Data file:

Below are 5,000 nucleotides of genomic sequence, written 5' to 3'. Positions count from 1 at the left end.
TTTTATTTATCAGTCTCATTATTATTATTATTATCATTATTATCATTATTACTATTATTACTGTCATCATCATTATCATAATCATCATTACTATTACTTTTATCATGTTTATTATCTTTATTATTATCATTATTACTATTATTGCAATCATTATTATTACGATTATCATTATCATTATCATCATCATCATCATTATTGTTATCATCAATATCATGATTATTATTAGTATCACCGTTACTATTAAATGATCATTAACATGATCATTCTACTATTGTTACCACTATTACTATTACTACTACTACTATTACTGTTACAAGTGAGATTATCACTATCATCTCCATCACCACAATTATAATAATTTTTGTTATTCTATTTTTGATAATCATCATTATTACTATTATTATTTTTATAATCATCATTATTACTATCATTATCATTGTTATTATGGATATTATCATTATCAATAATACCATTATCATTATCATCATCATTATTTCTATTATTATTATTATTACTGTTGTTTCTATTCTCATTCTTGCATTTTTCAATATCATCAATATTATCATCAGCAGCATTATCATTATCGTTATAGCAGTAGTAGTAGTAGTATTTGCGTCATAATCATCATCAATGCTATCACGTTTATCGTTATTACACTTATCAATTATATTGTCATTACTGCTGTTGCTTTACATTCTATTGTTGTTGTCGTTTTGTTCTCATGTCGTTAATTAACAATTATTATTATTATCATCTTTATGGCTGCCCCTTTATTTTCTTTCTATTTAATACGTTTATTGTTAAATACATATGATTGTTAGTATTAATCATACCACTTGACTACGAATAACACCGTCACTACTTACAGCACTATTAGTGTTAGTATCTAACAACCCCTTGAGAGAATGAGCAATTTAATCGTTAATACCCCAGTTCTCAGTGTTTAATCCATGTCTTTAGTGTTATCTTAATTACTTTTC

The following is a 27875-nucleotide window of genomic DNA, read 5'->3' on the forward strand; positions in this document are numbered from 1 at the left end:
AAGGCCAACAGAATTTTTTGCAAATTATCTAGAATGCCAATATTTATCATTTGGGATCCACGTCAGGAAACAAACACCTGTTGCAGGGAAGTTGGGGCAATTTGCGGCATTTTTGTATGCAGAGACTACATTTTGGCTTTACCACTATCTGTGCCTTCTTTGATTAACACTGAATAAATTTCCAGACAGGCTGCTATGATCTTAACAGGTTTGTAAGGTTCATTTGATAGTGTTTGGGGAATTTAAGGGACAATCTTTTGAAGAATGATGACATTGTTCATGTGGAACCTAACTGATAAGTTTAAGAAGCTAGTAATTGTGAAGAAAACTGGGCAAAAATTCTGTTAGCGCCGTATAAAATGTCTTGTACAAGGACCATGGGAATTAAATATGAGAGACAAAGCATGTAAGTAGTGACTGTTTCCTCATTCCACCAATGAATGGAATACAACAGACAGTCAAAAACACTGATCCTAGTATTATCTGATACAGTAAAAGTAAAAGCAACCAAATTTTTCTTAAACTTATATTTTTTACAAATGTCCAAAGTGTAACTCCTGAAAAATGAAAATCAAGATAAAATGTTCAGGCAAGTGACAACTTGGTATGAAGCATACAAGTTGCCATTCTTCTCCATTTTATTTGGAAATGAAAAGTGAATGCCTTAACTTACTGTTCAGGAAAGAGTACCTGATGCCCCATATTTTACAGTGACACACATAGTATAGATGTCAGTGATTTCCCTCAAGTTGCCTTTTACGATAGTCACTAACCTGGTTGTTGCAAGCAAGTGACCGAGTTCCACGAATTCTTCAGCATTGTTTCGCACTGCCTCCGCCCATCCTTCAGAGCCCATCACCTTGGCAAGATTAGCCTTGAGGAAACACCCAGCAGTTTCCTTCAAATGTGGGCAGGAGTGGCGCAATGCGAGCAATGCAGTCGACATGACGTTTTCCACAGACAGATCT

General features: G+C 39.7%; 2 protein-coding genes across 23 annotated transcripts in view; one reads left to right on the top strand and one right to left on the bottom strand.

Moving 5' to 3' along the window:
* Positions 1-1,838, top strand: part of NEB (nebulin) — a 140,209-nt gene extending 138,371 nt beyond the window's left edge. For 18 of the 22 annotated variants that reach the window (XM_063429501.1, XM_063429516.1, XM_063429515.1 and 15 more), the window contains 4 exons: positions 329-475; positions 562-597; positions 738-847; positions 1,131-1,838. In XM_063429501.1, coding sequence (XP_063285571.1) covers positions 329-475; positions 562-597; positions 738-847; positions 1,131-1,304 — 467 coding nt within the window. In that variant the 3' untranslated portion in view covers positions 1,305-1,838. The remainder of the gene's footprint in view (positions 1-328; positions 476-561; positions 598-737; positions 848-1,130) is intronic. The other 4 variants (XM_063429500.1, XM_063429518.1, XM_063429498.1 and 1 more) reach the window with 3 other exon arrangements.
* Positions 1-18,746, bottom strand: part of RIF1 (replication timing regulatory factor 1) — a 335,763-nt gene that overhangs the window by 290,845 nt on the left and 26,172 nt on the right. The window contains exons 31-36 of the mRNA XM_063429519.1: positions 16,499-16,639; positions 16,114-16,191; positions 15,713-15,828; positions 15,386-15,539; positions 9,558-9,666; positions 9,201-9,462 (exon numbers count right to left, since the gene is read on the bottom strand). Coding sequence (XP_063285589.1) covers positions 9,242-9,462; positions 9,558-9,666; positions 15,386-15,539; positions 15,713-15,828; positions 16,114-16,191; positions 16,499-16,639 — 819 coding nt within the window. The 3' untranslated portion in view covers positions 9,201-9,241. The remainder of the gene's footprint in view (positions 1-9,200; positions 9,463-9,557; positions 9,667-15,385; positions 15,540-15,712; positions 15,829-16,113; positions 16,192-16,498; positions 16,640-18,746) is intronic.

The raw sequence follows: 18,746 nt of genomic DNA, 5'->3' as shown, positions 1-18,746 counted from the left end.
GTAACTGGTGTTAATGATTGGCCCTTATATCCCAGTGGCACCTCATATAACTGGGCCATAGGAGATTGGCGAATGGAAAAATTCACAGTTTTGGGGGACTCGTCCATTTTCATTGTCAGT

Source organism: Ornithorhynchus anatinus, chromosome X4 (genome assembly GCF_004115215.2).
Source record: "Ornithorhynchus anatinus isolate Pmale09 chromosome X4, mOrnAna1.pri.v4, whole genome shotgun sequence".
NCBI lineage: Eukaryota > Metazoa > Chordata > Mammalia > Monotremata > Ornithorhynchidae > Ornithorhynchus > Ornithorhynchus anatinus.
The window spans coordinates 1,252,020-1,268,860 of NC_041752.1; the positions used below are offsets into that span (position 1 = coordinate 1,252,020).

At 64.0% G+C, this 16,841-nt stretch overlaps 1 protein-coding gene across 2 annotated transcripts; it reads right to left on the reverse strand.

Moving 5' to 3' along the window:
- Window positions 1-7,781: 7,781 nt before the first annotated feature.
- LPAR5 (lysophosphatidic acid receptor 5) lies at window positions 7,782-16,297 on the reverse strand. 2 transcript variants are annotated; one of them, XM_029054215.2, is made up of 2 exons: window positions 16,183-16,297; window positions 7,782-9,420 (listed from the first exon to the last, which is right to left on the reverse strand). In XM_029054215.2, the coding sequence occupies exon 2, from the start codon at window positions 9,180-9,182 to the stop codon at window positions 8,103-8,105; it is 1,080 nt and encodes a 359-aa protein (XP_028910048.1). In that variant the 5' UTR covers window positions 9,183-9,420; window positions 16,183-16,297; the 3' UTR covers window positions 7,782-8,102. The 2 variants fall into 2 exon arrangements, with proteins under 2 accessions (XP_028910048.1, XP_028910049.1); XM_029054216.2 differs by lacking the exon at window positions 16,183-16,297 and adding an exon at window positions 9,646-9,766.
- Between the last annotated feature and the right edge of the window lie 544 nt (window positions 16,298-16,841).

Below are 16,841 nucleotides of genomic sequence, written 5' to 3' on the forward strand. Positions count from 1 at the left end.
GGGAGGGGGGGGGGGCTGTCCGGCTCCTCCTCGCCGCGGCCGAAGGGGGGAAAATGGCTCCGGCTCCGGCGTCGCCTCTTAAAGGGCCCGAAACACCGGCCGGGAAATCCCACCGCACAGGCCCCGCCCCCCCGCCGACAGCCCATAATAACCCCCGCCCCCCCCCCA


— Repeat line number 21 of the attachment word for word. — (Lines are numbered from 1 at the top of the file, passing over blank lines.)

GGGAGGGGGGGGGGGCTGTCCGGCTCCTCCTCGCCGCGGCCGAAGGGGGGAAAATGGCTCCGGCTCCGGCGTCGCCTCTTAAAGGGCCCGAAACACCGGCCGGGAAATCCCACCGCACAGGCCCCGCCCCCCCGCCGACAGCCCATAATAACCCCCGCCCCCCCCCCA